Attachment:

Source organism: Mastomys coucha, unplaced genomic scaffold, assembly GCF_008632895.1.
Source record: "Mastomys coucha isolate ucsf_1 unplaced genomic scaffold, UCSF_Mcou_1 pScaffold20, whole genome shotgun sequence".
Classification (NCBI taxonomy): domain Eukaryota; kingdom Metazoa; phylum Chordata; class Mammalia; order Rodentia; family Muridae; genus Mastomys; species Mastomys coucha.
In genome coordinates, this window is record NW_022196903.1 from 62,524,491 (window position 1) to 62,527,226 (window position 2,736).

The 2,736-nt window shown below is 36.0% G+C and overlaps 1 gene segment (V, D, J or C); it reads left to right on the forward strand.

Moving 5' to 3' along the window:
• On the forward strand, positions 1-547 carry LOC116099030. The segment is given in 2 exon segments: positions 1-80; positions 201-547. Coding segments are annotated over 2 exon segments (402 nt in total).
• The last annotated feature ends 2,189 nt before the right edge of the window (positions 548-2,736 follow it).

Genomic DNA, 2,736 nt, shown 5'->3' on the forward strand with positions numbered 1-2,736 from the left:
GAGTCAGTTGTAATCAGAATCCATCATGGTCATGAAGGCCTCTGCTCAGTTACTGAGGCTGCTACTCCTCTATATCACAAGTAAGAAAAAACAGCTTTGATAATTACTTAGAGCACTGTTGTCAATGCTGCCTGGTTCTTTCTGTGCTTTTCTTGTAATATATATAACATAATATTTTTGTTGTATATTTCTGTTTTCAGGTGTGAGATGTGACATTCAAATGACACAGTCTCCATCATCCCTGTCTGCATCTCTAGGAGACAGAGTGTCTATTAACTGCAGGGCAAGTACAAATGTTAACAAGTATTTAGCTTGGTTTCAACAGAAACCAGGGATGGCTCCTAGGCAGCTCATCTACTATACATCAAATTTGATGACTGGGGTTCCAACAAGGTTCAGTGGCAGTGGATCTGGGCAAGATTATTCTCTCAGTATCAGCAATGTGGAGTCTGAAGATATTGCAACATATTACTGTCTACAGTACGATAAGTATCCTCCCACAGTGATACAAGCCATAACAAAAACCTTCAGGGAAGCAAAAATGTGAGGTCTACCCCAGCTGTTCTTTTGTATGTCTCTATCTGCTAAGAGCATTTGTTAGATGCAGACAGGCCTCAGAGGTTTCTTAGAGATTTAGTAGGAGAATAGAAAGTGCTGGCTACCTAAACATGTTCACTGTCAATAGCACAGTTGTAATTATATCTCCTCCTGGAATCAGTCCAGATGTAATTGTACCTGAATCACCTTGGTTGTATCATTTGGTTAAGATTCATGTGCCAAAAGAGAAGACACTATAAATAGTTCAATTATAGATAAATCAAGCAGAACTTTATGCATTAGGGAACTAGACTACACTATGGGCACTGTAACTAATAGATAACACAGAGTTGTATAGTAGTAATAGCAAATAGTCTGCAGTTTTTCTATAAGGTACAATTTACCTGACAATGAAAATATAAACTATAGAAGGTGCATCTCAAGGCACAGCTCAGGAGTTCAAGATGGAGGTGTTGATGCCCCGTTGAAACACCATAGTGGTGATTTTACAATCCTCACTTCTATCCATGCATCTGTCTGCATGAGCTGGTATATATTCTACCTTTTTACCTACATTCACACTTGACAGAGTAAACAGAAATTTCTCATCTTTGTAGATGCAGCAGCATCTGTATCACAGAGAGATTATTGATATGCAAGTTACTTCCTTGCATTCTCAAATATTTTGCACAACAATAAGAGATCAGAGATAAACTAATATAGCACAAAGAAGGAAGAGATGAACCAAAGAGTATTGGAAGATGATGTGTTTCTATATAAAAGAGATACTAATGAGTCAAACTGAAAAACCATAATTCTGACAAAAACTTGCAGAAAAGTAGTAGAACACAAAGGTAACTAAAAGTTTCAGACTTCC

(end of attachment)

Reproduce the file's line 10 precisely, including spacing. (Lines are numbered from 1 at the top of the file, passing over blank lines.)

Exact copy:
GAGTCAGTTGTAATCAGAATCCATCATGGTCATGAAGGCCTCTGCTCAGTTACTGAGGCTGCTACTCCTCTATATCACAAGTAAGAAAAAACAGCTTTGATAATTACTTAGAGCACTGTTGTCAATGCTGCCTGGTTCTTTCTGTGCTTTTCTTGTAATATATATAACATAATATTTTTGTTGTATATTTCTGTTTTCAGGTGTGAGATGTGACATTCAAATGACACAGTCTCCATCATCCCTGTCTGCATCTCTAGGAGACAGAGTGTCTATTAACTGCAGGGCAAGTACAAATGTTAACAAGTATTTAGCTTGGTTTCAACAGAAACCAGGGATGGCTCCTAGGCAGCTCATCTACTATACATCAAATTTGATGACTGGGGTTCCAACAAGGTTCAGTGGCAGTGGATCTGGGCAAGATTATTCTCTCAGTATCAGCAATGTGGAGTCTGAAGATATTGCAACATATTACTGTCTACAGTACGATAAGTATCCTCCCACAGTGATACAAGCCATAACAAAAACCTTCAGGGAAGCAAAAATGTGAGGTCTACCCCAGCTGTTCTTTTGTATGTCTCTATCTGCTAAGAGCATTTGTTAGATGCAGACAGGCCTCAGAGGTTTCTTAGAGATTTAGTAGGAGAATAGAAAGTGCTGGCTACCTAAACATGTTCACTGTCAATAGCACAGTTGTAATTATATCTCCTCCTGGAATCAGTCCAGATGTAATTGTACCTGAATCACCTTGGTTGTATCATTTGGTTAAGATTCATGTGCCAAAAGAGAAGACACTATAAATAGTTCAATTATAGATAAATCAAGCAGAACTTTATGCATTAGGGAACTAGACTACACTATGGGCACTGTAACTAATAGATAACACAGAGTTGTATAGTAGTAATAGCAAATAGTCTGCAGTTTTTCTATAAGGTACAATTTACCTGACAATGAAAATATAAACTATAGAAGGTGCATCTCAAGGCACAGCTCAGGAGTTCAAGATGGAGGTGTTGATGCCCCGTTGAAACACCATAGTGGTGATTTTACAATCCTCACTTCTATCCATGCATCTGTCTGCATGAGCTGGTATATATTCTACCTTTTTACCTACATTCACACTTGACAGAGTAAACAGAAATTTCTCATCTTTGTAGATGCAGCAGCATCTGTATCACAGAGAGATTATTGATATGCAAGTTACTTCCTTGCATTCTCAAATATTTTGCACAACAATAAGAGATCAGAGATAAACTAATATAGCACAAAGAAGGAAGAGATGAACCAAAGAGTATTGGAAGATGATGTGTTTCTATATAAAAGAGATACTAATGAGTCAAACTGAAAAACCATAATTCTGACAAAAACTTGCAGAAAAGTAGTAGAACACAAAGGTAACTAAAAGTTTCAGACTTCC